Hafsa Obeng / Josephine Dodoo GNA
Accra, Dec. 10, GNA
– Mrs Catherine Agyapomaa Appiah-Pinkrah, Director Pre-Tertiary, Ministry of
Education, has said that for Ghana to develop as expected, it is important to
encourage and promote the study of languages.
She said languages
play a very important role in the development of every nation, hence the need
for it to be encouraged and studied in all tertiary institutions.
She made this
observation at the 7th graduation ceremony of the Ghana Institute of
The event was held
under the theme: “The role of GIL in training language professionals for the
A total of 64
students graduated from the institute, 42 of which graduated from the School of
Bilingual Secretaryship, while 22 graduated from the School of Translators. In
terms of nationality, about 42 graduates were Ghanaians; 3 are Togolese; 2 each
are Beninese, Gabonese and Ivorians; with 1 Senegalese and 1 Equatorial
Mrs Appiah –Pinkrah
said the Ministry is going through a series of transformation and languages are
one of the key areas that were being considered.
She said “we live in
a global world and its important not only to learn the national language or
mother tongue, but also to learn other foreign languages to facilitate
“We are rolling out
a new curriculum that also has a touch of the study of languages and as you
also heard, three key institutions are coming together, the Ghana Institute of
Journalism, NAFTI, and GIL so that in the near future journalism students will
have authority over languages.”
“We trade, we
school, we do almost everything around the world and it has to do with
languages and it is timely that now, the Ministry has placed it within the
reform agenda to ensure that languages play a key role,” she said.
Dr Emmanuel Kobena
Kuto, Director of the Institute, said Ghanaians need to learn foreign languages,
not just to enhance their employment prospects but also to make them better
represents a different culture, way of life and world view. Every additional
language we learn makes us more knowledgeable, open, cosmopolitan, tolerant and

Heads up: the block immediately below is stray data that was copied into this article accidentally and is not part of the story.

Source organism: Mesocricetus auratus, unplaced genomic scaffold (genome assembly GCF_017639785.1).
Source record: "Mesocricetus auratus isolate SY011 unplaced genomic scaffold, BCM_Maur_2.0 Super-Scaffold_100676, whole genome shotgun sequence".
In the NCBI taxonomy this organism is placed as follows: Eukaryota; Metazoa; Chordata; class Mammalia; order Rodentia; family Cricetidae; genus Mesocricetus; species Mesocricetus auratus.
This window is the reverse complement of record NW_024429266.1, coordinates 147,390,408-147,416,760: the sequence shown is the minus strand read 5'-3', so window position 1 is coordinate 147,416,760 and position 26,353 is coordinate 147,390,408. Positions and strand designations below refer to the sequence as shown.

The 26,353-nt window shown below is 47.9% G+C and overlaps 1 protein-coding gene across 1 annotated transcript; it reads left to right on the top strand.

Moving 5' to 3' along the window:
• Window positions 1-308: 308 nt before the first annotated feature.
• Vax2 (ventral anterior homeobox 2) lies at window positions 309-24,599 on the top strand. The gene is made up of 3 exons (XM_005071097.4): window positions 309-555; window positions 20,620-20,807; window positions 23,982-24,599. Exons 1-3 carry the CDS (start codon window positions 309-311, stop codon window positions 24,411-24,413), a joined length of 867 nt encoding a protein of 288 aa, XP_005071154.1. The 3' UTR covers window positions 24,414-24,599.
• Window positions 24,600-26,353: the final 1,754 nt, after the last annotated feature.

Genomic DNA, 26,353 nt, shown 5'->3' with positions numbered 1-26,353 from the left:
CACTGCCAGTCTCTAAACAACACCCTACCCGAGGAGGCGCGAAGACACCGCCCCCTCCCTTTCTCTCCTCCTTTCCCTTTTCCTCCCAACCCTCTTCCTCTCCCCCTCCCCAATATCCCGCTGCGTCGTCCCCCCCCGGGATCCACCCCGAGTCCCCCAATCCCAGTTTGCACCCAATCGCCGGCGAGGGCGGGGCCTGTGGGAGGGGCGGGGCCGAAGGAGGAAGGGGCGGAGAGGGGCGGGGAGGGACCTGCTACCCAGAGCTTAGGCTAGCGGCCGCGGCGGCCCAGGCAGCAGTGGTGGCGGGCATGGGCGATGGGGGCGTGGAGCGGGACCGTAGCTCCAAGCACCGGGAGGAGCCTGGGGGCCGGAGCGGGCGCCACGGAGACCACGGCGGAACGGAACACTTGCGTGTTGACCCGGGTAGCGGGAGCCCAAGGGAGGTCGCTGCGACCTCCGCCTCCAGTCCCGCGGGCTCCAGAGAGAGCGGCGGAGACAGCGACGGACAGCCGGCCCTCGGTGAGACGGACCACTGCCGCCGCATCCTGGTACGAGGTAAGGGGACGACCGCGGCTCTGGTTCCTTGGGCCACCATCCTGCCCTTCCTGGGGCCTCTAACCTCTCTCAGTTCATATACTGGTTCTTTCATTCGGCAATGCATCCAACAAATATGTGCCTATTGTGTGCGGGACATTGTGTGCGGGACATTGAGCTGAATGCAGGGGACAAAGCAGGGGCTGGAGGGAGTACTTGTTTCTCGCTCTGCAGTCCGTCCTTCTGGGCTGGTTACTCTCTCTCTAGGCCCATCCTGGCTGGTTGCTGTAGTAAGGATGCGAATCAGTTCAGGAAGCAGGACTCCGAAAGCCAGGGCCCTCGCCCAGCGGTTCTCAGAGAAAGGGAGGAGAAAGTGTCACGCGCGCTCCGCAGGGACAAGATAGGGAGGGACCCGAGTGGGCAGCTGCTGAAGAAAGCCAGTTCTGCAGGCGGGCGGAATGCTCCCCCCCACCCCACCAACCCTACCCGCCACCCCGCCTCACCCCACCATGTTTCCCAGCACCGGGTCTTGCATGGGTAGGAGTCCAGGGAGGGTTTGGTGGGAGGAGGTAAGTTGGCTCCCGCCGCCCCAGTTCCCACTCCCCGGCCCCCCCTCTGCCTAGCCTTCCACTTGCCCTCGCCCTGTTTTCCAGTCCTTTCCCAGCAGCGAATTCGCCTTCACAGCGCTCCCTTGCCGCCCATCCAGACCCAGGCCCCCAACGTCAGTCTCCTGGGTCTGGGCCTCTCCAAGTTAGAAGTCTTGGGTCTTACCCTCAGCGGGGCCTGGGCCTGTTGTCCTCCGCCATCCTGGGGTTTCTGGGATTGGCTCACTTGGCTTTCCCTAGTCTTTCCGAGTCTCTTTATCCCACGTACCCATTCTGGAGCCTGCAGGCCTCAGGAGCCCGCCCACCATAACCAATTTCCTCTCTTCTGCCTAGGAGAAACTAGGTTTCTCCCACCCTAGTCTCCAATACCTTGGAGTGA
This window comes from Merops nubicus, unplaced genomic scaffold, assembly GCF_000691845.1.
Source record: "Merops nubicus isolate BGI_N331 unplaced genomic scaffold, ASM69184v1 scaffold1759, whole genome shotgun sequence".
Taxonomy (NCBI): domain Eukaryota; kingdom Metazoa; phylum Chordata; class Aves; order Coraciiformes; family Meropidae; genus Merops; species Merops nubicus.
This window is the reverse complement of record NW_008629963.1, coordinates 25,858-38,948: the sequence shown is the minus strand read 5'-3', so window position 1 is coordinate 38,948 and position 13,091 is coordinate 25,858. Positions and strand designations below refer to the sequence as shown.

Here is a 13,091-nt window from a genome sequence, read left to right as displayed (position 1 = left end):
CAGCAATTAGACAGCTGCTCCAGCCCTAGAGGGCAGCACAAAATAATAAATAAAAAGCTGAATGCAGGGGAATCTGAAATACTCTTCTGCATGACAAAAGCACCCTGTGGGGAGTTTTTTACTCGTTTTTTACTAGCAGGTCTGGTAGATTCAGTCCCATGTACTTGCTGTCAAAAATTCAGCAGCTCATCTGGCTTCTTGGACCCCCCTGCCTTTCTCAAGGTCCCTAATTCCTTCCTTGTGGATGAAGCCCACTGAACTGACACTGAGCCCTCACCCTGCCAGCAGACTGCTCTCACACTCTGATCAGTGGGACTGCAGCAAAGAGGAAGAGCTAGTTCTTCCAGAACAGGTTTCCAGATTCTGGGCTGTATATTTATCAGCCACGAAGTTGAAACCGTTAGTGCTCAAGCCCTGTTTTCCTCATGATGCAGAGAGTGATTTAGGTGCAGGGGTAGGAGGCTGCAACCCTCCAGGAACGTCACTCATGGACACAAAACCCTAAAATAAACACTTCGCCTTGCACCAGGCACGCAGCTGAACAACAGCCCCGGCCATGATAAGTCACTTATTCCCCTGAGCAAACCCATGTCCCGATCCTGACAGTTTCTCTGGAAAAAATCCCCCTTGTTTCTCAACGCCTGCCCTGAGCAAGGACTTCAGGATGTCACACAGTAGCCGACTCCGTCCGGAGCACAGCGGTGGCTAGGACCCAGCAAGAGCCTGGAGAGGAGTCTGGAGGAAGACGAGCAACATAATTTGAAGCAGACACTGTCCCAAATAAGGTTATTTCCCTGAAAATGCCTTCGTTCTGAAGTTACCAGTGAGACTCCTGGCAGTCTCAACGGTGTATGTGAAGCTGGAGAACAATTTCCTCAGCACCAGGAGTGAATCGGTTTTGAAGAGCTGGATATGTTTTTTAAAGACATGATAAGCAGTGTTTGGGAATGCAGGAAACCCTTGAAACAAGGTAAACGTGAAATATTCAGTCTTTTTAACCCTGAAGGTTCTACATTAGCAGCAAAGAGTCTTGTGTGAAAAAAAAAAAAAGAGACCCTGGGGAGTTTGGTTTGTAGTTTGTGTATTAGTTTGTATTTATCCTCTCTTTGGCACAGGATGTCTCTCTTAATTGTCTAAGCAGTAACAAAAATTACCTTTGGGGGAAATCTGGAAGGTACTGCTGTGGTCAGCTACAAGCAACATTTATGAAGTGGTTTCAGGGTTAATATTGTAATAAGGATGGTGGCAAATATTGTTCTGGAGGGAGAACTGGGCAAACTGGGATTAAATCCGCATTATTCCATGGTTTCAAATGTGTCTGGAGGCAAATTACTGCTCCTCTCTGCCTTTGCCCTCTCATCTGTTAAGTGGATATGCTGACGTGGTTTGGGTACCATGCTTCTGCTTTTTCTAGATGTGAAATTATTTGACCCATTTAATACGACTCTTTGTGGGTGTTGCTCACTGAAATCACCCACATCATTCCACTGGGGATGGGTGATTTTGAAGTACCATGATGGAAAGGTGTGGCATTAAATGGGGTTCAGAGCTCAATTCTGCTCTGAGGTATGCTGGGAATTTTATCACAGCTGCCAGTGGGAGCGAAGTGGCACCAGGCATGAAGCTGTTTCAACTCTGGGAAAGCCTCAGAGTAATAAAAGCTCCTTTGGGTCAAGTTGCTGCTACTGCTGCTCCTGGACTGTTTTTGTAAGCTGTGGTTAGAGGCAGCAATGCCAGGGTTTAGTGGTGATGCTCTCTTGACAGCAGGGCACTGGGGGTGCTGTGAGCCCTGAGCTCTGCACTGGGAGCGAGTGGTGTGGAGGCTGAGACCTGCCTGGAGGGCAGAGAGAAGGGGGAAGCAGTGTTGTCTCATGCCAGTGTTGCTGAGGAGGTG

powerful. A language learned is akin to money in the pocket.”
He said many young
people are unemployed or poorly employed and very few are taking advantage of
the opportunity to train as language professionals.
Dr Kuto said when
the Institute was established in 1961, its mandate was to train language
professionals for public service especially foreign missions but currently the
dynamics of geopolitics have shifted dramatically and global trade was the
order of the day.
require well trained and competent language professionals, translators,
interpreter, and language teachers as mediators and facilitators. This
translates to good high paying jobs for the youth, he said.
Dr Kuto called
stakeholder of the education sector to prioritize language learning by helping
and encouraging the youth to learn languages, thus parents must encourage their
wards and language teachers must change their attitude and approach to make
language learning a pleasant experience for students.
He said the
Institute is ready and willing to play a pivotal role in this trajectory of
language consciousness and urged the graduates to pursue excellence in their
Mrs Priscilla Boadi,
Scholarship Secretariat, said it is gratifying to see students exhibit
commitment to the acquisition of knowledge as far as language is concerned not
only as a means of securing their future well-being but also to empower
themselves to contribute their quota to national development.
The students of
these prestigious professions such as languages need to come to terms with the
fact their chosen professions are not only avenues for personal gain, but
rather, a call to serve mankind with dignity and selflessness.